Color     China        Japan      Egypt        France        USA
Red       Happiness    Anger      Death        Aristocracy   Danger
                       Danger                                Stop
Blue      Heavens      Villainy   Virtue       Freedom       Masculine
          Clouds                  Faith        Peace
                                  Truth
Green     Ming         Future     Fertility    Criminality   Safety
          Dynasty      Youth      Strength                   Go
          Heavens      Energy
Yellow    Birth        Grace      Happiness    Temporary     Cowardice
          Wealth       Nobility   Prosperity                 Temporary
          Power
White     Death        Death      Joy          Neutrality    Purity
          Purity
Icons Example: Home Function

MS Internet
Explorer
                       Possible
                       Chinese
                       icons
Mozilla Firefox
Problems
   Mentioned elements are more difficult to
    implement in internet software than in
    autonomously running software:
     they are deeply “grown” into the program,
     internet software has many links with other   software.
   Requirements:
     flexibly adaptable to software and other cultural
      components;
     flexibly fitting to each other;
     flexibly chosen by the user (multiple choices).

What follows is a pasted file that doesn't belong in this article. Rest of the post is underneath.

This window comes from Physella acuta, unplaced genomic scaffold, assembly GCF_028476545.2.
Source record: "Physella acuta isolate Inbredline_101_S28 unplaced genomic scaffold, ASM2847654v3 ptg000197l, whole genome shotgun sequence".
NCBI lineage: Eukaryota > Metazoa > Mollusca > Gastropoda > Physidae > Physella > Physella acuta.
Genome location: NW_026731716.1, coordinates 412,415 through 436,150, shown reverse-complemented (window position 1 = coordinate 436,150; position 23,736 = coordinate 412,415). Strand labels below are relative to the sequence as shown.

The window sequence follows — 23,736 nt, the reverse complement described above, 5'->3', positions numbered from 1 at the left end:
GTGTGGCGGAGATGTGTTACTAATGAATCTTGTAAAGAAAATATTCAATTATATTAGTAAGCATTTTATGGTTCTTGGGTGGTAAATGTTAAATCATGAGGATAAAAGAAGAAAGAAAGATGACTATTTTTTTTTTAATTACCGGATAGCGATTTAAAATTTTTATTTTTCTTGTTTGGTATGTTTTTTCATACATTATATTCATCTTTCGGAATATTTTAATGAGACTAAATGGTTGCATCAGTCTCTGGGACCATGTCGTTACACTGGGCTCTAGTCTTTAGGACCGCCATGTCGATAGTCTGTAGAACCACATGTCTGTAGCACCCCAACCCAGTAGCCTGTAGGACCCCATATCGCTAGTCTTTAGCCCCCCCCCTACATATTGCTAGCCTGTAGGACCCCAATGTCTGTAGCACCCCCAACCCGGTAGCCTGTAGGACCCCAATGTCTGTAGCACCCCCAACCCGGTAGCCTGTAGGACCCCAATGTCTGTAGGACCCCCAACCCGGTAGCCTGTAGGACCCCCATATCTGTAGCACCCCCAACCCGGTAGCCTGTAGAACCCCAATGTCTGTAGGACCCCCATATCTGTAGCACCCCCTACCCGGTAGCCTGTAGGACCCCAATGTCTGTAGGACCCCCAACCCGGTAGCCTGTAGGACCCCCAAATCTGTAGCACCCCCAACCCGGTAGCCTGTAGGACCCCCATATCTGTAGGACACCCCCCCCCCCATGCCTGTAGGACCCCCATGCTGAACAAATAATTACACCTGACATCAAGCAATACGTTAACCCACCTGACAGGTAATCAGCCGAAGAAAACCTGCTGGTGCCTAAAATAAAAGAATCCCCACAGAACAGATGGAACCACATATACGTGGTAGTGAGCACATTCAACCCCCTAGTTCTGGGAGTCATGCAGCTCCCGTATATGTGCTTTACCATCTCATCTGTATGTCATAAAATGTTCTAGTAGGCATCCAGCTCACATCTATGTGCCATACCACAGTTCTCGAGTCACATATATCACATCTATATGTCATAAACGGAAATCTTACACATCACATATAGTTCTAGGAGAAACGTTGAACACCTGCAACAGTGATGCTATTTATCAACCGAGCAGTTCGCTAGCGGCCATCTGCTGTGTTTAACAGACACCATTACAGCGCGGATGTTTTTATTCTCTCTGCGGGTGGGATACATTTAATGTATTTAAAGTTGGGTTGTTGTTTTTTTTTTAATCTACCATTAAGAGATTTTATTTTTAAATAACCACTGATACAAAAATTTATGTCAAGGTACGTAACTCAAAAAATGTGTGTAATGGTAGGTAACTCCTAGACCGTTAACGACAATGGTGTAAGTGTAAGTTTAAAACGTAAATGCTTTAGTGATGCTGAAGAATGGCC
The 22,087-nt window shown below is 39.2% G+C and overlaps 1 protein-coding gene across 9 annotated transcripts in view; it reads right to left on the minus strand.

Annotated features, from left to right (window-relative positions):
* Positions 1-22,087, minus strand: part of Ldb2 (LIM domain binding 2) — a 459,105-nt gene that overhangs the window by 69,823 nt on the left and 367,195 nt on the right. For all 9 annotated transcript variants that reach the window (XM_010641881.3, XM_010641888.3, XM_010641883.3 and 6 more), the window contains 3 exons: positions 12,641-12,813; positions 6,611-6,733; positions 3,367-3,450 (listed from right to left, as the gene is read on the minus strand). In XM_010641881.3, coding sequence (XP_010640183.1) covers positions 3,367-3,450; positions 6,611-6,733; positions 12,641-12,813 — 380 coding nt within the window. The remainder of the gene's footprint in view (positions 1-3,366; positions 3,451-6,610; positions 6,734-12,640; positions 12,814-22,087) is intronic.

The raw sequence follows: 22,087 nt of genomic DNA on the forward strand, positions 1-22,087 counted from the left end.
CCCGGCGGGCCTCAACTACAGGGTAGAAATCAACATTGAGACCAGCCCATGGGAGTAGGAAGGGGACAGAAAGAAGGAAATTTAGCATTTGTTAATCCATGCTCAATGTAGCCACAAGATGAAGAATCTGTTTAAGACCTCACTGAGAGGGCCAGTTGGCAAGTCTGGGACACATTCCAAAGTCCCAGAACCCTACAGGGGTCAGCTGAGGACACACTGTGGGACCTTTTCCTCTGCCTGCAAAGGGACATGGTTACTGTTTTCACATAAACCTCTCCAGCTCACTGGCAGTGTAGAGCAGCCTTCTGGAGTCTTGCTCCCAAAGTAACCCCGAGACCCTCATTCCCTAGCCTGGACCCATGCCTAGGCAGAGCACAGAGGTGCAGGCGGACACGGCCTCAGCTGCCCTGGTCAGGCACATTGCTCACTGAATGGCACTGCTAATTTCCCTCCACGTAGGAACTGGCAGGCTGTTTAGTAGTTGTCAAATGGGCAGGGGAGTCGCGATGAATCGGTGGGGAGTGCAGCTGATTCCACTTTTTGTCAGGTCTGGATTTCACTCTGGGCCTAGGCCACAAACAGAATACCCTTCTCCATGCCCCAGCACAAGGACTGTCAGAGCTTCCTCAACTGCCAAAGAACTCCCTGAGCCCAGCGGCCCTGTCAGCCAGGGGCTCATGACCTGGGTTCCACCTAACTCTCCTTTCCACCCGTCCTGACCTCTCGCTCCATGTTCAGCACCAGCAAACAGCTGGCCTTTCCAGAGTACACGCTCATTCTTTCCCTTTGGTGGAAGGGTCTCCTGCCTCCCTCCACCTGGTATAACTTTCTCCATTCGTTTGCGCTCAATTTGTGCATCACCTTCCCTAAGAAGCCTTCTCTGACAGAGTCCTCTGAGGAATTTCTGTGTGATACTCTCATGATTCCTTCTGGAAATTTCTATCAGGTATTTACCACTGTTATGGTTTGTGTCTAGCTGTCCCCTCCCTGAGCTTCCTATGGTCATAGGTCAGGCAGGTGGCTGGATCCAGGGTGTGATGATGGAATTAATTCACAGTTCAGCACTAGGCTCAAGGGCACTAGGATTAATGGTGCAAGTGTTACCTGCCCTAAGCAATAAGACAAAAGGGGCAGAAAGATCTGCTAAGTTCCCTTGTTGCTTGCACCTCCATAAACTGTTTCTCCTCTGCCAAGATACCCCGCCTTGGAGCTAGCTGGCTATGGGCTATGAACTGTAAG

Existing Ways of Solution
   Cultural Web Spider, designed to extract information on
    culture specific webpage design elements (cultural
    markers) from the HTML and CSS code of websites for a
    particular country domain, that could help to create a
    cultural interface design “look and feel” prototyping tool
    (Kondratova I., Goldfarb I., Gervais R., Fournier, L., 2005).
   Many researchers confirm an importance of the cultural
    dimensions, set by Hofstede. They are used to create
    recommendations for a website navigation scheme and
    content presentation (Marcus A., Gould E.W., and others).
Existing Ways of Solution
   Recent research on incorporation cultural dimensions
    into global software includes attempts to create culturally
    adaptive software, applying AI mechanisms.
   It is also proposed to incorporate culture into a
    usermodel in order to implement adaptable
    personalization mechanisms, assigning Hofstede’s value
    for each cultural dimension according to user’s
    birthplace, country of current and former residence,
    languages, sex, age, political orientation and education
    level (Reinecke K. et al, 2007).
Conclusions
   Existing shortcomings in software internationalization can be
    explained by the lack of categories included in formal locale
    definitions, and lack of compatibility of different locale models.
   While the developed list of cultural elements is limited, we hope that
    it can help to pay more attention to the complex set of cultural
    elements while designing, localizing and testing localized or
    intended to localize internet software.
   Special attention during internet software development should be
    paid not only for a generalized set of elements, defined in existing
    locale models, but also to the ability to use international characters
    in object names (names of logins, files, domains, passwords); an
    ability to include a component for language’s grammatical forms
    generation; usage of parameters in localizable strings should be
    reduced due to different rules of words and phrases composition in
    different cultures.
   Another trend for future work could be some formalization of human-
    sensitive elements, used in software.